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Corruption and congestion at Nigeria’s biggest port are costing importers thousands of dollars

Yomi Kazeem
By Yomi Kazeem

Africa reporter

Nigeria’s economy is highly dependent on imports, despite the ambitious rhetoric and best efforts of successive governments.

But imports carry a consistently high cost for businesses bringing in shipments to Africa’s most populous country. Thanks to decades of inefficiency, processes at Nigeria’s main port are hamstrung by excessive bureaucracy and corruption, driving up costs.

Research shared with Quartz by SBM Intel, a Lagos-based geopolitics and economics intelligence firm, details just how pricey imports into Nigeria are compared to other key African ports. For its analysis, SBM tracked shipments coming into ports in Nigeria, South Africa, and Ghana from the European Union zone over a three-month period last year.

Shipments into Nigeria’s Apapa port in Lagos incurred the highest shipping costs, terminal charges, and average local transport prices from the port to selected warehouses in the city. In total, costs associated with imports into Lagos were double what they were for Ghana’s Tema port, and South Africa’s Durban port.

In particular, local transport costs in Lagos are more than seven times higher than in Tema and Durban, largely thanks to perpetual congestion at the Apapa port. Poor access roads and long waiting times at the port’s entrance often cause backups of container-laden trucks stretching 10km (6 miles), resulting in traffic jams on the city’s major highways and bridges.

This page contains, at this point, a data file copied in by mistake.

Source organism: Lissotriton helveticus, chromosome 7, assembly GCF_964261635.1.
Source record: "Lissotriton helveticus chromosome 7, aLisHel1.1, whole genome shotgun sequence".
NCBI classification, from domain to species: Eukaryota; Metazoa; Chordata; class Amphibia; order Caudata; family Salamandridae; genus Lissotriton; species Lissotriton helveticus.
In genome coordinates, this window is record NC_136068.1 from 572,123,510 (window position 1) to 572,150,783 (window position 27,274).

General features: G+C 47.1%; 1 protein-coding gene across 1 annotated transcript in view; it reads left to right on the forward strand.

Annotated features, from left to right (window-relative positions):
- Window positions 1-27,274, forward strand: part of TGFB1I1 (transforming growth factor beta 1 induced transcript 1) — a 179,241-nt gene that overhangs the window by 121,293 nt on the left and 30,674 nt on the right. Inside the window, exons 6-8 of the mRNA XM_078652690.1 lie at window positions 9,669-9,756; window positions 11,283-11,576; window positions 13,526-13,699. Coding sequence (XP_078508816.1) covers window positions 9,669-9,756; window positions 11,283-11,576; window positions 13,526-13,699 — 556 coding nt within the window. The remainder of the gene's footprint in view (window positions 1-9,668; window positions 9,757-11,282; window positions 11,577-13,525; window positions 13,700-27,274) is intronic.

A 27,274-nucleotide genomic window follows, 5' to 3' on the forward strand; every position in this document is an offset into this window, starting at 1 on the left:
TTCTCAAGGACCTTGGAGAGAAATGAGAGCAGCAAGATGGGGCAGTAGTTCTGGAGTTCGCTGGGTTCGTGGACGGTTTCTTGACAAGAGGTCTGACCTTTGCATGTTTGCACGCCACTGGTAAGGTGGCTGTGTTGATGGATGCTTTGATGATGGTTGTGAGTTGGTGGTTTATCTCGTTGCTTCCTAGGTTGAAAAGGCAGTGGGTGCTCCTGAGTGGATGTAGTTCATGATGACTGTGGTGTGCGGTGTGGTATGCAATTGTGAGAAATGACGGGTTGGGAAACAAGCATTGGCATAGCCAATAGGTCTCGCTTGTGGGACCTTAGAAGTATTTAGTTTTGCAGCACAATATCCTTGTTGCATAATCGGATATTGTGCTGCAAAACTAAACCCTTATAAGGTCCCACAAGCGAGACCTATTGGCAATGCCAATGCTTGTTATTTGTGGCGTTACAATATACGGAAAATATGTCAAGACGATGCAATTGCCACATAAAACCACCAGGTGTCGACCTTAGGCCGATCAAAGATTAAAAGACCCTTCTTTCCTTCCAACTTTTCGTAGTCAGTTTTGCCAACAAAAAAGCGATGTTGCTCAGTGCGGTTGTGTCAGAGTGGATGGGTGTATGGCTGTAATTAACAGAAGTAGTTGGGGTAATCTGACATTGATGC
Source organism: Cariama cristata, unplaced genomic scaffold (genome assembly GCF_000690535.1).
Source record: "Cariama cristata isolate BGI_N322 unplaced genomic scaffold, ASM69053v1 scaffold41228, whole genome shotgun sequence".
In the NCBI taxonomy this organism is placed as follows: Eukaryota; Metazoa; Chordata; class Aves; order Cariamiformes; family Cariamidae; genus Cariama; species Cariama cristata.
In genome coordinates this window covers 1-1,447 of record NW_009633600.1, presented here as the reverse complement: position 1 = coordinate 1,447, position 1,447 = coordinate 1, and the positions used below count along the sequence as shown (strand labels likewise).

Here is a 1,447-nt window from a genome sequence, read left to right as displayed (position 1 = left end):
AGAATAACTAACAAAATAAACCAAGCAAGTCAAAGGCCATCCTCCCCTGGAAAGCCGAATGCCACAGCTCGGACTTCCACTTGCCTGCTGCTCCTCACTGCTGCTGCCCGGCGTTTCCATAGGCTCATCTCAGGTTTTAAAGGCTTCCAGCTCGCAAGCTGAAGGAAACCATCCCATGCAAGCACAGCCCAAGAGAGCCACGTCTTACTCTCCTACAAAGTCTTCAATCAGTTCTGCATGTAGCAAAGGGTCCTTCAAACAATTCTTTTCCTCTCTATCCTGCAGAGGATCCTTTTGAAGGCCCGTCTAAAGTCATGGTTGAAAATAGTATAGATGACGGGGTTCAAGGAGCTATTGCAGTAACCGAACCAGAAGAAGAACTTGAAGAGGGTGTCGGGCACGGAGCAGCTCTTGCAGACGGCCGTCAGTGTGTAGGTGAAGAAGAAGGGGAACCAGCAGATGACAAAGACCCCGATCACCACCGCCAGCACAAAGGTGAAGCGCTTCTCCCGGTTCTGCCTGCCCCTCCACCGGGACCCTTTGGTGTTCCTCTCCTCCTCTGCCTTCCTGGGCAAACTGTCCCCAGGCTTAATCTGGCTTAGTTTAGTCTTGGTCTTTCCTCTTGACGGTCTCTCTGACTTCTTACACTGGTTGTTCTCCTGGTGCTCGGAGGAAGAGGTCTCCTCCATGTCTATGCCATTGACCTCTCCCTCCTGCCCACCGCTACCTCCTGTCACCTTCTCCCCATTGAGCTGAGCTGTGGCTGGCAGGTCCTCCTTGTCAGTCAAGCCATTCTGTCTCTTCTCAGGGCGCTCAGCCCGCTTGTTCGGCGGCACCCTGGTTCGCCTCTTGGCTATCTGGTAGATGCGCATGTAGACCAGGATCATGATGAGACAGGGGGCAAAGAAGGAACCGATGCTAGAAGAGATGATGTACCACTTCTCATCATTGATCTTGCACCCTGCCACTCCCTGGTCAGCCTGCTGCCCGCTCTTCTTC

The congestion and inefficiency comes at a significant price for Nigeria’s economy. After implementing reforms at its port in Lome, Togo has seen container traffic rise more than three-fold since 2013. It now surpasses Lagos as the leading port by container traffic in West Africa.

The Nigerian government has attempted reforms at the Apapa port, including mandating 24-hour operations and attempting to clamp down on entrenched bribery, but a lack of enforcement has meant those measures have not fully taken hold.

The long-term effect is that import costs into Nigeria will likely remain expensive from anywhere in the world. While SBM Intel’s data only tracked imports from European Union countries, shipping costs from the US to Nigeria are similarly expensive. While Nigeria is closer to New York than South Africa is in terms of nautical miles, it costs nearly twice as much for someone to ship a package from New York to Lagos than to Cape Town.

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